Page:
We’ve previously talked about a lawsuit hoping to put an end to California’s money-based bail system, but as the lawsuit continues its way through the court system, the legislature has went ahead and introduced a bill hoping to do the same thing. While the bill has been stalled during this legislative session and will probably not be formally voted on until 2018, it has already received the support of Governor Jerry Brown and Chief Justice Tani Cantil-Sakauye. In fact, even if this bill is somehow defeated, it seems like it is only a matter of time before California eliminates the bail system -at least, for non-violent offenders. But what will actually happen if we put a stop to our current monetary bail system? Here are some pros and cons according to San Diego defense lawyer Peter M. Liss.
The biggest downside of having a bail system based on currency is that it is inherently biased towards the wealthy who can afford to pay bail, whereas middle class citizens may have to deal with a bail bond company (who will generally charge 10%) and the poor may are often left behind bars because they cannot afford to pay bail bondsmen in order to be released. While it’s possible to obtain a bail reduction or to be released without bail with the help of a San Diego criminal attorney, defendants that go this route still often have to pay some amount of the bail and they have to stay in jail until an agreement has been made in court. Those who have to wait in jail because they cannot afford bail often end up losing their jobs, falling behind on their bills and may even have their property repossessed -making them face even more financial hardships than they did before they couldn’t afford their bail. This has even led some people (many of whom are innocent) to accept bad plea bargains just so they can be released from jail and get back to their every day lives. Obviously this is not a system that works for everyone.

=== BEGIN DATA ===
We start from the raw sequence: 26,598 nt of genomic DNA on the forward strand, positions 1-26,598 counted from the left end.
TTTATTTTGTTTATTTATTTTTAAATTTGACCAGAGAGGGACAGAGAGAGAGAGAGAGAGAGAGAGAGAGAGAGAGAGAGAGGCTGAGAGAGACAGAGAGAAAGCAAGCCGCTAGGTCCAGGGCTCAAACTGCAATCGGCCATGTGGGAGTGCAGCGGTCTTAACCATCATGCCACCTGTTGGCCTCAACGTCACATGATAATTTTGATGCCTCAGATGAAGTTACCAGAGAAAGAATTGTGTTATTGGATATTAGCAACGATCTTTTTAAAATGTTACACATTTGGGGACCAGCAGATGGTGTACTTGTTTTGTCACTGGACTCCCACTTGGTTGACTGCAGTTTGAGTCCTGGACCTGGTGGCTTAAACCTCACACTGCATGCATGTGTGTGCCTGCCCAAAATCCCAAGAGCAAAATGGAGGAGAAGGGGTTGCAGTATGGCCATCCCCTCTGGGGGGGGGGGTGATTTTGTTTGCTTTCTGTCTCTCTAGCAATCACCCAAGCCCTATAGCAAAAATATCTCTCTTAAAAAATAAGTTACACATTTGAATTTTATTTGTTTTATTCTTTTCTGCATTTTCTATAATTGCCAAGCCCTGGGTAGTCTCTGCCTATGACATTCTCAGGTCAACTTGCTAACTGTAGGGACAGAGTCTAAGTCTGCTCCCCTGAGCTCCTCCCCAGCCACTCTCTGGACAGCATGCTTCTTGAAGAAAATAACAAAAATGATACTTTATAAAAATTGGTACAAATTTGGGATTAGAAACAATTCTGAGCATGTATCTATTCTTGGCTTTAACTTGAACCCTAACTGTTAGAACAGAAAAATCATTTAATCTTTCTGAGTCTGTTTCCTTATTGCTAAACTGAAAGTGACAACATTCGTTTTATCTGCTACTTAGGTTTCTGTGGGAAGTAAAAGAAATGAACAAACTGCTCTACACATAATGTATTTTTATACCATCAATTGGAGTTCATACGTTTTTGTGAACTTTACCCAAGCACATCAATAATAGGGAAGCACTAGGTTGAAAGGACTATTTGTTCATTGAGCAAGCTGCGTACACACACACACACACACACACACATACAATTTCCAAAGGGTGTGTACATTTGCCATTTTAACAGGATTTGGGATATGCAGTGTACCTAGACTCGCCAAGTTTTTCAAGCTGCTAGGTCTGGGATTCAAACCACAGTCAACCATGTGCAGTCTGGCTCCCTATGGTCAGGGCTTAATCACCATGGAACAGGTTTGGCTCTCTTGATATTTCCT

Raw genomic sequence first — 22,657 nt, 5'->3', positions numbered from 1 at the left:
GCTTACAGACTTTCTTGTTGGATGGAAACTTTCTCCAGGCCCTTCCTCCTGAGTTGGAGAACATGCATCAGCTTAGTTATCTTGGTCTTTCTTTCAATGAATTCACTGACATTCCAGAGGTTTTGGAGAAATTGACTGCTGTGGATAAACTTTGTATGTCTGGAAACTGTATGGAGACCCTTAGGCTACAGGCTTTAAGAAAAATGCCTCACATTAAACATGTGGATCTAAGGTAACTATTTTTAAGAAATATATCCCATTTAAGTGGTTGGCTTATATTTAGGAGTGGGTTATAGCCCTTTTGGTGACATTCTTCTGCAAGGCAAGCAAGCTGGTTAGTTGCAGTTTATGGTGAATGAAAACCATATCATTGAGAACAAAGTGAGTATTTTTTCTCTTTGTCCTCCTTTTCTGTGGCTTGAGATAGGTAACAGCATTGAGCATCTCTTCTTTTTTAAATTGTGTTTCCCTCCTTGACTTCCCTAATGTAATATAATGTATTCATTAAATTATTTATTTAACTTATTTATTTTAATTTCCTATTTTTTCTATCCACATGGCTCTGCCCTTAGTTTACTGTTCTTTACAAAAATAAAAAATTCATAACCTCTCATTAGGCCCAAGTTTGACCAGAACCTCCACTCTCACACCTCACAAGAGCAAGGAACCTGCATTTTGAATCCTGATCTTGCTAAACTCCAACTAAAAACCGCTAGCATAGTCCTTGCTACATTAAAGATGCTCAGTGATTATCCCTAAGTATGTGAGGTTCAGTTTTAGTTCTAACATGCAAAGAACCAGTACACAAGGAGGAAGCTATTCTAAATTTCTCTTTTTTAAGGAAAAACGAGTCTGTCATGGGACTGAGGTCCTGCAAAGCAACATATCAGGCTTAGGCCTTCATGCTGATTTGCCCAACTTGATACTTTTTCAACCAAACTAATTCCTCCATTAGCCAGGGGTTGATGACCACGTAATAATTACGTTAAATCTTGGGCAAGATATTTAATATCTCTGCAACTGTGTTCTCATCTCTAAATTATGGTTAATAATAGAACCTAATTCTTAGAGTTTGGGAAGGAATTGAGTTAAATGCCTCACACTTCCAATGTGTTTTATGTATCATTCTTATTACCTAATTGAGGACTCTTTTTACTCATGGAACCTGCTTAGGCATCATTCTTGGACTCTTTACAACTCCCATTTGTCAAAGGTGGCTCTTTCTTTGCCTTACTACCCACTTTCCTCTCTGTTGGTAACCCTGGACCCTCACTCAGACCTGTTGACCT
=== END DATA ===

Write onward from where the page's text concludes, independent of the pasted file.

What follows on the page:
But reforming the bail system isn’t an overnight process and it can be difficult to find a solution that eliminates the problems of our current system without adding new problems. The biggest risk in eliminating the bail system altogether is that some dangerous criminals may be released onto the streets again -potentially causing a threat to public safety. In fact, in New Jersey a man released while awaiting trial as a result of a reformed bail system murdered someone just days after his release. That being said, studies show most defendants currently held pre-trial would not be a danger to the public with proper monitoring.
Most states that have eliminated the financial bail system have instead turned to a system that allows the judge to evaluate someone’s flight risk and danger to the public based on their own knowledge and experience and an algorithm based on artificial intelligence (similar to the ones used to help determine sentencing). While some have criticized this new approach and warned that it puts the public in danger, often pointing to the murder in New Jersey as an example, proponents of the new system argue that potentially dangerous criminals can still be set free under a cash-for-bail system only this new technique doesn’t leave the poor behind bars while the rich pay bail and walk free.
Another huge advantage of the new system aside from eliminating class divides in the justice system is the ability of judges to speed through pretrial hearings. While before judges would have to determine if someone was eligible for bail and, if it was granted, determine a fair value based on the arguments of the prosecutor and the San Diego defense attorney, now they can look at the defendant’s flight risk and risk of reoffending and make a decision on whether someone should be released or kept behind bars. The faster judges can process these pretrial hearings, the sooner defendants can be moved through the system, the sooner they can be released.
Finally, some bondsmen refer defendants to specific criminal defense lawyers in San Diego based on financial payoffs called “capping.” This is illegal and could get a lawyer disbarred, but it is rarely prosecuted. Bail reform also promises to benefit criminal defendants by protecting them from being referred to lawyers based solely on payoffs and not on competency.
If you have any questions about our current bail system or about how things may change after bail reform has been implemented, feel free to call (760) 643-4050 or (858) 486-3024 to speak with San Diego criminal lawyer Peter M. Liss.
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